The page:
Microsoft recently introduced a new product support life cycle policy designed to make support availability more predictable and consistent. This will allow customers to better plan their upgrades, instead of relying on announcements about the retirement of products or the discontinuation of support for them.
Under previous policies, customers couldn’t effectively plan upgrades. This had a significant impact on IT budgets and implementation plans. Microsoft’s new policy makes clear when the support for a product will end and what types of support are available during the product life cycle.
The new policy should be of great benefit to those who rely on Microsoft products, especially its operating systems.
Microsoft has adopted two support policies—one that covers business and development software, the other for consumer products, hardware, and multimedia software. The primary difference between the two is that additional paid support is unavailable for consumer, hardware, and multimedia products.
Microsoft’s Support Lifecycle policy establishes two phases of support for business and development software.
The Mainstream Support Phase lasts at least five years from the product release date. Mainstream support provides the same options and services that are currently available, including free incident support, paid incident support, hourly charge support, warranty claim support, and hot fix support. In this phase, customers can suggest design changes or feature additions, and Microsoft will evaluate the requests.
At the end of that five-year period, customers can elect to purchase extended support, which covers the product for an additional two years. With extended support, you must pay for support on an hourly basis. To get hot fix support, you have to purchase a hot fix support contract within 90 days after the end of the mainstream period. During the extended phase, Microsoft will not respond to requests for warranty support, make design changes, or add new features.
Beyond the extended phase, customers can obtain additional support through Microsoft’s strategic partners. This custom support may include assisted support as well as hot fix level support.
Online self-help support—which includes access to the Microsoft Knowledge Base, FAQs, troubleshooting tools, and other resources—is available for a period of at least eight years after the product release date. So for at least one year after the end of the extended phase, customers will have access to online resources free of charge to resolve issues without contacting Microsoft.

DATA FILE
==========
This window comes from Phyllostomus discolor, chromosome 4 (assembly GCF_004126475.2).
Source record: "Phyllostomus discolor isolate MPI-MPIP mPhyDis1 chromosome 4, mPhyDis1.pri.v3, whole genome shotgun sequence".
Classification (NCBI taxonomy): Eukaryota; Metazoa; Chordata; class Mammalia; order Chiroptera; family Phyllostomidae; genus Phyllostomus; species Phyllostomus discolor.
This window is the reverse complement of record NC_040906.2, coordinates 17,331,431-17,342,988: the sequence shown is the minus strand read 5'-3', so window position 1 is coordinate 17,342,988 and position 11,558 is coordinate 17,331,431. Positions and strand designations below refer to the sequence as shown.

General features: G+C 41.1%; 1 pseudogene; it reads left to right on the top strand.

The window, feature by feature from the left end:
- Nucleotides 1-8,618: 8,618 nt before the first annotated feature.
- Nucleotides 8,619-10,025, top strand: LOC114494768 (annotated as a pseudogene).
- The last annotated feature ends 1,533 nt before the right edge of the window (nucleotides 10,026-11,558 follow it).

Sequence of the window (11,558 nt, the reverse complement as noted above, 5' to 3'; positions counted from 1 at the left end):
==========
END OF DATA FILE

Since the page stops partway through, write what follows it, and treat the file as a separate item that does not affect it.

For Microsoft’s consumer, hardware, and multimedia products, no extended support is available at the end of the mainstream phase. Customers will continue to have access to the self-help resources, however, for the same eight-year period from the product’s release.
Service packs and patches
In addition to the new support policy, Microsoft also announced a change in its Service Pack Support Policy, which extends the availability of support for product service packs.
Previously, Microsoft only offered support for the most recent service pack; it now offers support on the current and immediately preceding service packs. Support for preceding service packs will continue for up to one year after the release of the most current one. Customers can request new or receive existing hot fixes for both during the mainstream support phase.
Microsoft will not automatically create hot fixes for the immediately preceding service packs, however. If a customer needs a hot fix for the earlier service pack, it must contact Microsoft to request it.
For business and development software, Microsoft will offer security patches through the extended support phase at no additional charge. Security fixes for most products will thus be available for seven years from the product release date.
Microsoft will provide security patches for its consumer, hardware, and multimedia products for five years—through the end of the mainstream support phase.
Microsoft says the new policies cover most of its currently available and future product offerings. To verify that your product is covered by the policy, you should visit the product’s Web page or find it via the Locate Your Product page.
For additional information about Microsoft’s new policies, you can visit the Support Lifecycle Support Policy FAQ page.
In the long run, the new policies likely won’t result in big changes in the way Microsoft’s customers use its products, but they will add better predictability to the product life spans. Because of the new policies, customers won’t be caught off guard by announcements of the discontinuation of support for particular products.
What do you think?
What are your thoughts on the impact of Microsoft’s Support Lifecycle policy? We’d like to hear what you think about the announcement and whether it will affect your IT planning. Will the new policies have positive effects? Let us know what you think by joining the discussion below or by dropping us a line via e-mail.